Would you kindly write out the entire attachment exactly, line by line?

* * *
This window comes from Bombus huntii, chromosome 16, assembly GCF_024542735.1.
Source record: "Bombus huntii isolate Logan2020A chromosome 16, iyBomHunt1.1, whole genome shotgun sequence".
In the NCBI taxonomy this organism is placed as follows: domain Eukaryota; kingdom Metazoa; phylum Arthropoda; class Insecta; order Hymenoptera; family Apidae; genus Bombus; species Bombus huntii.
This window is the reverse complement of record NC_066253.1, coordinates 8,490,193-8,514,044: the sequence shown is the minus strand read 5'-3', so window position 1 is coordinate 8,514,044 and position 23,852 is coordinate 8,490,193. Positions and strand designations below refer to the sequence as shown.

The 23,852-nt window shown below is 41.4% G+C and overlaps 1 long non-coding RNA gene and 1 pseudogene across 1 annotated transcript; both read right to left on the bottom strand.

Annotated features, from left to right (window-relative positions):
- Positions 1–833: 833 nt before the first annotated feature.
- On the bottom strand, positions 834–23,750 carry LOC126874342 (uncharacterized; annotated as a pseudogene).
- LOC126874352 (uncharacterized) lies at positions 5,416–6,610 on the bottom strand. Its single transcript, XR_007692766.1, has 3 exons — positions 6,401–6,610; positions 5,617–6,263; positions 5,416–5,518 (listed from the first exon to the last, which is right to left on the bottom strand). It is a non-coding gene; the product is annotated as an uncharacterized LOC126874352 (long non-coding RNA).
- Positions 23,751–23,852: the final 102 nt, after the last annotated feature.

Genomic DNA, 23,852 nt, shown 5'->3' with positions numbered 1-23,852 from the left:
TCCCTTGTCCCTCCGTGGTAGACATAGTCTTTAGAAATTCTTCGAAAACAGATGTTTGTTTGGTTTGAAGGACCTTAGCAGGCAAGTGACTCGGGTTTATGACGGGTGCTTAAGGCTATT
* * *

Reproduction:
This window comes from Bombus huntii, chromosome 16, assembly GCF_024542735.1.
Source record: "Bombus huntii isolate Logan2020A chromosome 16, iyBomHunt1.1, whole genome shotgun sequence".
In the NCBI taxonomy this organism is placed as follows: domain Eukaryota; kingdom Metazoa; phylum Arthropoda; class Insecta; order Hymenoptera; family Apidae; genus Bombus; species Bombus huntii.
This window is the reverse complement of record NC_066253.1, coordinates 8,490,193-8,514,044: the sequence shown is the minus strand read 5'-3', so window position 1 is coordinate 8,514,044 and position 23,852 is coordinate 8,490,193. Positions and strand designations below refer to the sequence as shown.

The 23,852-nt window shown below is 41.4% G+C and overlaps 1 long non-coding RNA gene and 1 pseudogene across 1 annotated transcript; both read right to left on the bottom strand.

Annotated features, from left to right (window-relative positions):
- Positions 1–833: 833 nt before the first annotated feature.
- On the bottom strand, positions 834–23,750 carry LOC126874342 (uncharacterized; annotated as a pseudogene).
- LOC126874352 (uncharacterized) lies at positions 5,416–6,610 on the bottom strand. Its single transcript, XR_007692766.1, has 3 exons — positions 6,401–6,610; positions 5,617–6,263; positions 5,416–5,518 (listed from the first exon to the last, which is right to left on the bottom strand). It is a non-coding gene; the product is annotated as an uncharacterized LOC126874352 (long non-coding RNA).
- Positions 23,751–23,852: the final 102 nt, after the last annotated feature.

Genomic DNA, 23,852 nt, shown 5'->3' with positions numbered 1-23,852 from the left:
TCCCTTGTCCCTCCGTGGTAGACATAGTCTTTAGAAATTCTTCGAAAACAGATGTTTGTTTGGTTTGAAGGACCTTAGCAGGCAAGTGACTCGGGTTTATGACGGGTGCTTAAGGCTATT